1/2014

Smart interfaces reduce human error

Fast Laboratory

 

“Too much information can leave us feeling overwhelmed. A context-aware and proactive decision support system that provides only the right amount of relevant information at the right time reduces stress and helps users stay in control,” says researcher Xiangbin Xu (right). He is wearing smart glasses meant for a supervisor, and Luis Gonzales is wearing operator glasses combined with a helmet.

 

If we are bombarded with too much information, we can easily get distracted and, for example, take the wrong turn while driving. Smart Human-Machine Interfaces reduce the chances of human error and help us make informed decisions, especially in critical situations.

When airline pilots are preparing for takeoff and planning the flight ahead, they have to check and manage dozens of cockpit systems at the same time to ensure the safety of hundreds of passengers. Similarly, a fire engine driver on his way to a fire scene must divide his attention between observing road signs and traffic lights, listening to the navigator’s instructions, and answering the phone when the emergency centre calls, all the while talking to the fire commander.

Context-aware and proactive user interfaces and a reasoning assistance system developed by researchers at TUT and their partners improve the way people deal with huge amounts of complex information. The FAST-Lab research group in the Department of Mechanical Engineering and Industrial Systems at TUT focuses on the research of horizontal technologies that are applicable to many different user domains, such as avionics, the automotive industry, emergency management and industrial automation.

It’s all about contextualising information

For the past three years, researchers have been engaged in the multidisciplinary and technology-oriented European project ASTUTE (ProActive Decision Support for Data-Intensive Environments).

“The idea is to provide only the information that the user needs in a particular place at a particular time. Relevant real-time information and instructions are delivered directly to the user’s device in whatever format that best fits the user’s needs at that moment. They can consist of images, audio or text,” says Professor Jose L. Martinez Lastra, who heads the ASTUTE project in Finland.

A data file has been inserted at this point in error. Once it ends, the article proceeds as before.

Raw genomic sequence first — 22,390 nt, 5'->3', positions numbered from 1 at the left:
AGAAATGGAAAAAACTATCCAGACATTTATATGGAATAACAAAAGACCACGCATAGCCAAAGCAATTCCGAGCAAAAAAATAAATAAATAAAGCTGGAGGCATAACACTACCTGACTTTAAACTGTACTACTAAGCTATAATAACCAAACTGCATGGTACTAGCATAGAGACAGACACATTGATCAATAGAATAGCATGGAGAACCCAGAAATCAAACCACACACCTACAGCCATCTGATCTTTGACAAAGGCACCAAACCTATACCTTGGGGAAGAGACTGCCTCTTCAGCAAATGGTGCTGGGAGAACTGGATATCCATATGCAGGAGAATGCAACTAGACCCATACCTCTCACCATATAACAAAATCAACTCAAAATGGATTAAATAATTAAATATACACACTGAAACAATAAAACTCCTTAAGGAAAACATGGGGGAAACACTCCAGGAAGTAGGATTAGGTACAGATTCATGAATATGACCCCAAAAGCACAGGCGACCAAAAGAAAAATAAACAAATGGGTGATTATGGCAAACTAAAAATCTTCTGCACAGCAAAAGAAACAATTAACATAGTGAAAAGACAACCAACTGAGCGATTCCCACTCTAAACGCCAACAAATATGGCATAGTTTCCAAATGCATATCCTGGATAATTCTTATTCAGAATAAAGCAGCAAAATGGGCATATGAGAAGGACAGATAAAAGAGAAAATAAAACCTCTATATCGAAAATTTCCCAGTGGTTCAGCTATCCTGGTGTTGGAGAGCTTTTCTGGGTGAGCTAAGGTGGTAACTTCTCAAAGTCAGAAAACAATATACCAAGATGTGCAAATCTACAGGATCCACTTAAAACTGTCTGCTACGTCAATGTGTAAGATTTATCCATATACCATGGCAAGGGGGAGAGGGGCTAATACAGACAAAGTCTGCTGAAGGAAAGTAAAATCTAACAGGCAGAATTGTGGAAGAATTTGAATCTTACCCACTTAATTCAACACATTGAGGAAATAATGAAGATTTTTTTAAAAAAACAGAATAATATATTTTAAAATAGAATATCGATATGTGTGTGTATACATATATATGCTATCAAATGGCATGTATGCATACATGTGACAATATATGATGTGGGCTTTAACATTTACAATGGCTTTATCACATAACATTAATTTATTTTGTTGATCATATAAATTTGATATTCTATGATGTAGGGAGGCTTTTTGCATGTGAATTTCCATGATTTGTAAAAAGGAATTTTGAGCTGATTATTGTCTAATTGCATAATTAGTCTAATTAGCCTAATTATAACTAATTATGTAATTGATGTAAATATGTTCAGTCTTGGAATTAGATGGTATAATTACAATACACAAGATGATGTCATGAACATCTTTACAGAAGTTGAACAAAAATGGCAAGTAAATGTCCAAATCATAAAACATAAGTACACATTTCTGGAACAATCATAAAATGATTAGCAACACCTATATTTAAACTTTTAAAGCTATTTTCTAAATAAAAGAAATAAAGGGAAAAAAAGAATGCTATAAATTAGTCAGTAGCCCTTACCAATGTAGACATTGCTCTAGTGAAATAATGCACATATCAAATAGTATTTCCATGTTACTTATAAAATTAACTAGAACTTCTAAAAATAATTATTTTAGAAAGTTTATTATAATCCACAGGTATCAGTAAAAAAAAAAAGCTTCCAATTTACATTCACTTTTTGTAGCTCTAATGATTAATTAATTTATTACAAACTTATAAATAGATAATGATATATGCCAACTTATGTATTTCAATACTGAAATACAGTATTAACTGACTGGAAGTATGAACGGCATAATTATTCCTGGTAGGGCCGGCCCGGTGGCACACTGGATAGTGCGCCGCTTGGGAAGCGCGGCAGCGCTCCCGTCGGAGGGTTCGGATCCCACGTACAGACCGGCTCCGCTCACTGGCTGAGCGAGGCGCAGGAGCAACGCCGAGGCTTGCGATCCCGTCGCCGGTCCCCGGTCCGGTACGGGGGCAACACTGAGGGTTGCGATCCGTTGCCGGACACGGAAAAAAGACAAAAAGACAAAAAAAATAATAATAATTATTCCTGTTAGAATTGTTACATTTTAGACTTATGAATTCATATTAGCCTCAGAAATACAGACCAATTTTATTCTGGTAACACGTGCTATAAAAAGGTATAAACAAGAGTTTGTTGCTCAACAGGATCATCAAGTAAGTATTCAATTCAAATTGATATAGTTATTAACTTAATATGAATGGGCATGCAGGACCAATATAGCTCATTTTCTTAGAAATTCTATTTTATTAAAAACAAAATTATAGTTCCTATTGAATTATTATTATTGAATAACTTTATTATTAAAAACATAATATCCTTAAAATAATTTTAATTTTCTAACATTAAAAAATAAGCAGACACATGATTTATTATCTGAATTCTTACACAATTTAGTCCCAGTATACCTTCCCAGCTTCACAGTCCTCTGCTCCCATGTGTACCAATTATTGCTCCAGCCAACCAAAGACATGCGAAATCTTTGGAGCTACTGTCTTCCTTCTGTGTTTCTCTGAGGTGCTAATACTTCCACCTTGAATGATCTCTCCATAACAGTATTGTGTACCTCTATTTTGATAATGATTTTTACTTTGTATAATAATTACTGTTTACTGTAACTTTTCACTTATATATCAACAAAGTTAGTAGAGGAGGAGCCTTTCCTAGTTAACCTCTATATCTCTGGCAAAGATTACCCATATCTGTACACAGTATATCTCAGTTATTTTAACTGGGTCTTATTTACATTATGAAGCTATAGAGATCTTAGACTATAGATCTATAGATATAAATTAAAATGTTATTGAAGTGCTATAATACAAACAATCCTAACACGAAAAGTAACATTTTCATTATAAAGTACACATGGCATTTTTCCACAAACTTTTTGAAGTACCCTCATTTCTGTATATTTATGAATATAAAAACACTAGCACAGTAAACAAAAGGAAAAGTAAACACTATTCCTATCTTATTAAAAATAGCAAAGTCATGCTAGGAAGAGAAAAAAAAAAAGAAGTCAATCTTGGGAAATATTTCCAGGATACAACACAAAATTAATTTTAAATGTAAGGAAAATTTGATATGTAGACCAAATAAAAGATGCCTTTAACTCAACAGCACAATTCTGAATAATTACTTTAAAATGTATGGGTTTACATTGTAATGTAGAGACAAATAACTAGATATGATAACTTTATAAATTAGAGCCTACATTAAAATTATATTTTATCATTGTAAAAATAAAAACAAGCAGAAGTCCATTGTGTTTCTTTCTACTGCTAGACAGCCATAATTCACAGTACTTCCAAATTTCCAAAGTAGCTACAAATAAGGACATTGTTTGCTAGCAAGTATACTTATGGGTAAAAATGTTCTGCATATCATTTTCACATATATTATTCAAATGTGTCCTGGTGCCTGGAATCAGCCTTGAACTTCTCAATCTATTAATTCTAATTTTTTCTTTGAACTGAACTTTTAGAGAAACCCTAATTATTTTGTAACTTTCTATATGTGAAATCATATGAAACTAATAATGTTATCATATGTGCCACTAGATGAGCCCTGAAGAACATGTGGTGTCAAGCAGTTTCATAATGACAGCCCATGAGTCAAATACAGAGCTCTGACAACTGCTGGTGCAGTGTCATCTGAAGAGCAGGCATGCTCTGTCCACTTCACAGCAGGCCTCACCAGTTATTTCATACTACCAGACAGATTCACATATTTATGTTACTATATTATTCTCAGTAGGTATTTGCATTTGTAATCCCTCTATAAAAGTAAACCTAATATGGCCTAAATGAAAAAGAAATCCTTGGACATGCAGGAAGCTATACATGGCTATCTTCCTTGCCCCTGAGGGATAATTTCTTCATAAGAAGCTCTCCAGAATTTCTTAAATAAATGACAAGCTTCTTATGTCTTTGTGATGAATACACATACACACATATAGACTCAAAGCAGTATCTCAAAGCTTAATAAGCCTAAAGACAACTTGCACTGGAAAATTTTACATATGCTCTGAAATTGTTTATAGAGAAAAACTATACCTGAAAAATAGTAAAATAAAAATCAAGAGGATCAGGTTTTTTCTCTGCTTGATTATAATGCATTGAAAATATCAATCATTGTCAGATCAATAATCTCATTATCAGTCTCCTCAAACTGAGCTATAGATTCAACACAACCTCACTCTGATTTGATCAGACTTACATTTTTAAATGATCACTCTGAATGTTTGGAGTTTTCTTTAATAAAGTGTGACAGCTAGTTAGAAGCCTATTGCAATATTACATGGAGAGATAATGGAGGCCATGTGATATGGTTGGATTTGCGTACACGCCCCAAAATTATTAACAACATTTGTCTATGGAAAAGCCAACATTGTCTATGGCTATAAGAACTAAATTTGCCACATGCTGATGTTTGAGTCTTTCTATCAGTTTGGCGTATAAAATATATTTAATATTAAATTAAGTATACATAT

The information and instructions are based on data that is gathered, processed and filtered by intelligent sensors. By combining real, existing scenes from the user’s environment with advanced 3D and augmented reality content, the Human-Machine Interface provides extra information that helps users by anticipating tasks ahead and supporting their decision making processes.

Using smart devices

“To display contextualised information in a user-friendly way, we are also taking into account the devices people use. In a building management application, a maintenance man may be wearing smart glasses or a smart watch, whereas in an emergency management situation a firefighter is carrying a mobile phone.”

“We have been developing a systematic approach and reference architecture for building multimodal and pro-active interfaces for embedded systems that support decision-making processes," Martinez Lastra explains.

Applications for pilots, drivers and rescue personnel

The European industrial companies participating in the ASTUTE project have developed and demonstrated different types of user interfaces for various applications.

The Intelligent Cockpit concept features the novel Anticipation Support for Aeronautical Planning (ASAP) system, which provides aircraft crew with real-time updated information on their workflow, critical actions to be taken, as well as information that assists in the prioritisation of tasks, facilitating the management of the pilot’s cognitive resources. The ASAP system has been tested with 36 pilots.

The Emergency Dispatching System is a map-centric mobile platform that enables better coordination and execution of emergency dispatching procedures via proactive information delivery that takes into account user state and context. The adaptive and multimodal Human-Machine Interface improves situational awareness and optimises communication between the control centre and field workers, such as the fire commander and firefighters.

The Automotive Infotainment System is a proactive recommender system where recommendations are pushed automatically according to the current driver’s profile and car context, conveying the information using different channels. The Human-Machine Interface integrates 3D images with the real environment, and the intuitive navigation and user intention support system delivers information containing augmented reality elements to drivers without distracting them.

The Virtual Control Room concept allows timely monitoring and control of an automated environment. It involves an efficient decision support system for various user groups that selects only relevant aspects of the information and displays them directly to the user. This concept is suited for two different domains. The Senior House is a building management solution for smart houses used for assisted living of the elderly. The Manufacturing Process Management solution is meant for monitoring factories and industrial processes and premises.

The Senior House concept has already been commercialised, and the rest will be brought to the market within a year’s time, according to Professor Martinez Lastra.

The ASTUTE project (1 March 2011 – 31 May 2014) is an EU-funded project under the ARTEMIS Joint Undertaking Initiative. It has a budget of 13 million euros, 1.4 million euros of which was awarded to TUT.

 

Text: Leena Koskenlaakso
Photo: Mika Kanerva

 
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